Health Realization: A Principle-Based Positive Psychology of Youth Development

Thomas M. Kelley, Wayne State University

While we have numerous research-based programs for youth aimed at curbing drug-use, violence, suicide, teen pregnancy, and other problem behaviors, we lack a rigorous principle-based applied psychology of positive youth development. Instead of focusing on fixing what is assumed to be missing or broken in at-risk youth, we need theoretical models that reveal pathways whereby children and adolescents become motivated, directed, socially competent, compassionate, and psychologically vigorous adults. While the emerging field of positive psychology is attempting to shift the field's emphasis from understanding and treating dysfundtion to facilitating well-being and resiliency, it appears to lack a principle based foundation and thus, continues to emphasize external causes of positive affect and behavior. This paper offers, for the field's consideration, a principle-based positive psychology commonly referred to in the literature as health realization (HR). The underlying principles of HR are delineated, contemporary research evidence in support of its major assumptions cited, and results of applied HR research with at-risk youth in clinical, educational, and community empowerment settings described.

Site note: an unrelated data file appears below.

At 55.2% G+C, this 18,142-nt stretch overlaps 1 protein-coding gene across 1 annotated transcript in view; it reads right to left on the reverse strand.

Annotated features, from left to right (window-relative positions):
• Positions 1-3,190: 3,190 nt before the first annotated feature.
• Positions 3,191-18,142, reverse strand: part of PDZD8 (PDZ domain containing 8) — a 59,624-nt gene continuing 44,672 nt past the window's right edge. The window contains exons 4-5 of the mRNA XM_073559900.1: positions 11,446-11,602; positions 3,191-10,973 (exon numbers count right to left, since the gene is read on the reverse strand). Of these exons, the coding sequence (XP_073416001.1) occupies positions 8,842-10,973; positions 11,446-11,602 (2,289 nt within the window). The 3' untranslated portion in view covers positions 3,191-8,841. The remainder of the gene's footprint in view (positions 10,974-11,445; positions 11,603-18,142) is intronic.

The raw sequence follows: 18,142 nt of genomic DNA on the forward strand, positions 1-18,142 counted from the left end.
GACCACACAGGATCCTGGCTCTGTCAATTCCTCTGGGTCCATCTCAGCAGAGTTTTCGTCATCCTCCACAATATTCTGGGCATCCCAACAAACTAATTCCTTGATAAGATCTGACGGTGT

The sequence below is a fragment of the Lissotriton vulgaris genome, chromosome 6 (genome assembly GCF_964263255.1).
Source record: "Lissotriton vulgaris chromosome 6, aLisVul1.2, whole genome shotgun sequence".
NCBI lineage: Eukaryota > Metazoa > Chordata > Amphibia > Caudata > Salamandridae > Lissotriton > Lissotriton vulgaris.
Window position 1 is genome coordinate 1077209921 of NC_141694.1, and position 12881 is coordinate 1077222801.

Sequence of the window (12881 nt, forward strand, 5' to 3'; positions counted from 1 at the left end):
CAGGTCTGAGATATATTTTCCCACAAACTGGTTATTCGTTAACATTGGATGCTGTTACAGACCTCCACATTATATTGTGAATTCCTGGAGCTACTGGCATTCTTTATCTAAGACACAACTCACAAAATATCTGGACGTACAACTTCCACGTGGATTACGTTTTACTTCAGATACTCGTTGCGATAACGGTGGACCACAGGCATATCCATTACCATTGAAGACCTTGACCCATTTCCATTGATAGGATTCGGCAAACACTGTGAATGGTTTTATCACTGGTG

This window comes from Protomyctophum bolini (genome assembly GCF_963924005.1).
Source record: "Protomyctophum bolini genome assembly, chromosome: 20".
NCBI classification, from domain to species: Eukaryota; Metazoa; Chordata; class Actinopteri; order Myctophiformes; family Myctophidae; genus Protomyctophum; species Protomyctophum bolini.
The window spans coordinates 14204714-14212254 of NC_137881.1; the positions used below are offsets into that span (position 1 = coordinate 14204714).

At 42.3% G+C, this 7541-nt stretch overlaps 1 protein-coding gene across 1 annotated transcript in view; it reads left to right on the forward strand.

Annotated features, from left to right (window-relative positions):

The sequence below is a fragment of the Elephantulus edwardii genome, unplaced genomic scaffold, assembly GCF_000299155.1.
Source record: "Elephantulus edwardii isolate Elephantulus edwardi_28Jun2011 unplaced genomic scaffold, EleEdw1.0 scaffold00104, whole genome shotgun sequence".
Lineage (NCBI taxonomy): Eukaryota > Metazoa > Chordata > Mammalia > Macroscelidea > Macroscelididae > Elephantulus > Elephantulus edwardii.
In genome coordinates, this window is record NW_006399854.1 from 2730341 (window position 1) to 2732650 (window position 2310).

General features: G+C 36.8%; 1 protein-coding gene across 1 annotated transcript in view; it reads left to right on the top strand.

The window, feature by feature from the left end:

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Updated 05/20/2006